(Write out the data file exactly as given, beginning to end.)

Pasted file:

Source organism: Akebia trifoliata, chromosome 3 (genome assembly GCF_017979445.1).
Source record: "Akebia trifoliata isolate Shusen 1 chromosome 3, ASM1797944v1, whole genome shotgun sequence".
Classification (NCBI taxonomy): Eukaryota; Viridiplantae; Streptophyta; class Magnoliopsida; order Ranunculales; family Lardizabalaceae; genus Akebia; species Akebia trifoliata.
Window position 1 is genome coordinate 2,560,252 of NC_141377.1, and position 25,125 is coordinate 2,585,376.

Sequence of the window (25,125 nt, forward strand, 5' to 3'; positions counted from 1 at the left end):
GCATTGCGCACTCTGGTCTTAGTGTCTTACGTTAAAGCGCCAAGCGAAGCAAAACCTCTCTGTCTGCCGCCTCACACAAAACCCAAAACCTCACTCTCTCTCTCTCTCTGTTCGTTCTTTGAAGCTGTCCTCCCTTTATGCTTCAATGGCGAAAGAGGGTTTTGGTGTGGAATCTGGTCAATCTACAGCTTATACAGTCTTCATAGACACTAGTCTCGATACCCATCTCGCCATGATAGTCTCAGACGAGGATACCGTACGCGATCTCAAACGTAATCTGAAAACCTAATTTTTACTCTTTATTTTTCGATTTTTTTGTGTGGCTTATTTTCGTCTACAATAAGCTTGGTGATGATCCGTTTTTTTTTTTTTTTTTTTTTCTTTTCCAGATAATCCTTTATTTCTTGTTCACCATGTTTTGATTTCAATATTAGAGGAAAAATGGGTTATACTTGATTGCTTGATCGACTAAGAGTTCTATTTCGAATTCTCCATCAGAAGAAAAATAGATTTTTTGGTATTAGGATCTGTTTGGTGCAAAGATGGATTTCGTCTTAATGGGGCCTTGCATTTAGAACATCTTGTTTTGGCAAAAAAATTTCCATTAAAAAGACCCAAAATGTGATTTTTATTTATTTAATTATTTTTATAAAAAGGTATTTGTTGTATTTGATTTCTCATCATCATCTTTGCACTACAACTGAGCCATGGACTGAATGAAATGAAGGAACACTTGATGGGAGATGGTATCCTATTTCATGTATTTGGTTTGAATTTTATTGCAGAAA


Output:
Source organism: Akebia trifoliata, chromosome 3 (genome assembly GCF_017979445.1).
Source record: "Akebia trifoliata isolate Shusen 1 chromosome 3, ASM1797944v1, whole genome shotgun sequence".
Classification (NCBI taxonomy): Eukaryota; Viridiplantae; Streptophyta; class Magnoliopsida; order Ranunculales; family Lardizabalaceae; genus Akebia; species Akebia trifoliata.
Window position 1 is genome coordinate 2,560,252 of NC_141377.1, and position 25,125 is coordinate 2,585,376.

Sequence of the window (25,125 nt, forward strand, 5' to 3'; positions counted from 1 at the left end):
GCATTGCGCACTCTGGTCTTAGTGTCTTACGTTAAAGCGCCAAGCGAAGCAAAACCTCTCTGTCTGCCGCCTCACACAAAACCCAAAACCTCACTCTCTCTCTCTCTCTGTTCGTTCTTTGAAGCTGTCCTCCCTTTATGCTTCAATGGCGAAAGAGGGTTTTGGTGTGGAATCTGGTCAATCTACAGCTTATACAGTCTTCATAGACACTAGTCTCGATACCCATCTCGCCATGATAGTCTCAGACGAGGATACCGTACGCGATCTCAAACGTAATCTGAAAACCTAATTTTTACTCTTTATTTTTCGATTTTTTTGTGTGGCTTATTTTCGTCTACAATAAGCTTGGTGATGATCCGTTTTTTTTTTTTTTTTTTTTTCTTTTCCAGATAATCCTTTATTTCTTGTTCACCATGTTTTGATTTCAATATTAGAGGAAAAATGGGTTATACTTGATTGCTTGATCGACTAAGAGTTCTATTTCGAATTCTCCATCAGAAGAAAAATAGATTTTTTGGTATTAGGATCTGTTTGGTGCAAAGATGGATTTCGTCTTAATGGGGCCTTGCATTTAGAACATCTTGTTTTGGCAAAAAAATTTCCATTAAAAAGACCCAAAATGTGATTTTTATTTATTTAATTATTTTTATAAAAAGGTATTTGTTGTATTTGATTTCTCATCATCATCTTTGCACTACAACTGAGCCATGGACTGAATGAAATGAAGGAACACTTGATGGGAGATGGTATCCTATTTCATGTATTTGGTTTGAATTTTATTGCAGAAA